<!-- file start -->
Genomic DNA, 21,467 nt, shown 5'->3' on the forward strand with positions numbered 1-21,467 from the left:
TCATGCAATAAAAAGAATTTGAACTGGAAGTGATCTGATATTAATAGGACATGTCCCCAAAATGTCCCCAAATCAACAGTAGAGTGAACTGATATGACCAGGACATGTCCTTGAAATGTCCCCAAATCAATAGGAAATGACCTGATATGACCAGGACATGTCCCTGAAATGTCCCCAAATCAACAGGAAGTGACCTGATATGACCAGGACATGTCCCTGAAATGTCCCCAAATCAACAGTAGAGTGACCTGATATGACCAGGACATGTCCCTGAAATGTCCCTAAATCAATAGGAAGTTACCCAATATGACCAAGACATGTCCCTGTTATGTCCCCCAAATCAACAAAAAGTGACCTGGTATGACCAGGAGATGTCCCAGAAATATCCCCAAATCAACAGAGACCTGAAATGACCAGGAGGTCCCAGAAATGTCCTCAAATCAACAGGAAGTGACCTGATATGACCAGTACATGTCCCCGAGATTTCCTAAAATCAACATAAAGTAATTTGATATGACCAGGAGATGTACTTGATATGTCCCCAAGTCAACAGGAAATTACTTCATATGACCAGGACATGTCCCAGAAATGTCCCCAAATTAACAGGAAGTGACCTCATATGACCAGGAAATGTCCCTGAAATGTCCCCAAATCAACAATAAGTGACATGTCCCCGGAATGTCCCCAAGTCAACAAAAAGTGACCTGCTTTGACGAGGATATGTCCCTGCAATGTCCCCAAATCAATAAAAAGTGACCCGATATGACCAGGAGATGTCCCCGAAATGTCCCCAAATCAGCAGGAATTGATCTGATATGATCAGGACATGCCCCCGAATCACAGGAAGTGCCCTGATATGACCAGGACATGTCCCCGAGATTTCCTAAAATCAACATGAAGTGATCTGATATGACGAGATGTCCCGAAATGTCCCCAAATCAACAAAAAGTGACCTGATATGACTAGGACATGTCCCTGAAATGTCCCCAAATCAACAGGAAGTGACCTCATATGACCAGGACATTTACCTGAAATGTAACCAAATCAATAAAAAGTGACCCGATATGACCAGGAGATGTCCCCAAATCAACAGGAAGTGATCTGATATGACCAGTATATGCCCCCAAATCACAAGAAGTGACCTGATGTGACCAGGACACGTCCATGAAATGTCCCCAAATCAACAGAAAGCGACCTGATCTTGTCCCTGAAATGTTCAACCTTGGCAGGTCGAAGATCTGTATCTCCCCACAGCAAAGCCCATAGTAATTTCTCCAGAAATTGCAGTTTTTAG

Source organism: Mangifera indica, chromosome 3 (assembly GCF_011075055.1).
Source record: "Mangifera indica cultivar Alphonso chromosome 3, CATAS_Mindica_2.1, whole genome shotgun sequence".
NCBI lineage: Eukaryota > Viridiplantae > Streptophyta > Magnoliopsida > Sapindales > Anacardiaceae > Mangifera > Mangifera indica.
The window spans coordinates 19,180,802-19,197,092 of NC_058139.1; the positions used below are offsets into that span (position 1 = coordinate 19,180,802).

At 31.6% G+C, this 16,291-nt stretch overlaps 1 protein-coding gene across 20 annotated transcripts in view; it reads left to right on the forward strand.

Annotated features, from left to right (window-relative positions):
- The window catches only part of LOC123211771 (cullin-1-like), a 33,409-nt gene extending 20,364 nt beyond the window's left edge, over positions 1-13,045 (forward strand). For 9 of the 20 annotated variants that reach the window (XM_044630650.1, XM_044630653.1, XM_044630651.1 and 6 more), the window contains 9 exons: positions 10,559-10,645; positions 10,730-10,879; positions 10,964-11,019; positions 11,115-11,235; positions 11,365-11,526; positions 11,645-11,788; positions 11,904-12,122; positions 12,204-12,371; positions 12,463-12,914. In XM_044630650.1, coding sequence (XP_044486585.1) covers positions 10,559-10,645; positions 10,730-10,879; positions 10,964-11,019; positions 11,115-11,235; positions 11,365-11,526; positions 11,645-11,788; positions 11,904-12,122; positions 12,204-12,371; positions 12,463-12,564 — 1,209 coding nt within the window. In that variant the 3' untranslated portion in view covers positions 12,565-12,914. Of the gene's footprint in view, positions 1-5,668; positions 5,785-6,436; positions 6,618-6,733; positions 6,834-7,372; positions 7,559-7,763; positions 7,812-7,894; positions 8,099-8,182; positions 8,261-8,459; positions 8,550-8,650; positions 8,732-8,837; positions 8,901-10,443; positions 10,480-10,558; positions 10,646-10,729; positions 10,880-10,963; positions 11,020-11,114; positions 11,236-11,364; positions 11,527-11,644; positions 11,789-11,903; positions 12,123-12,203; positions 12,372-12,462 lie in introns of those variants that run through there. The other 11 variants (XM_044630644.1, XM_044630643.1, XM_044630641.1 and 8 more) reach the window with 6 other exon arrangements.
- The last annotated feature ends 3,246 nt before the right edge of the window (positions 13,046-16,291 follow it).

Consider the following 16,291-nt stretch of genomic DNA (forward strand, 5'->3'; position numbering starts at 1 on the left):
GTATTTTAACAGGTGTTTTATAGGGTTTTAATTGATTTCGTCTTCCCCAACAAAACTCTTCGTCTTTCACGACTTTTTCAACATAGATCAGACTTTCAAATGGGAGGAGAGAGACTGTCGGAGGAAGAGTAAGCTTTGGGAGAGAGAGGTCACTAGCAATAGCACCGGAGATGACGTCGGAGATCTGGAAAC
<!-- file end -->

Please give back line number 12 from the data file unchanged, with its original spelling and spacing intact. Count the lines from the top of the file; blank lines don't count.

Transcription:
GTATTTTAACAGGTGTTTTATAGGGTTTTAATTGATTTCGTCTTCCCCAACAAAACTCTTCGTCTTTCACGACTTTTTCAACATAGATCAGACTTTCAAATGGGAGGAGAGAGACTGTCGGAGGAAGAGTAAGCTTTGGGAGAGAGAGGTCACTAGCAATAGCACCGGAGATGACGTCGGAGATCTGGAAAC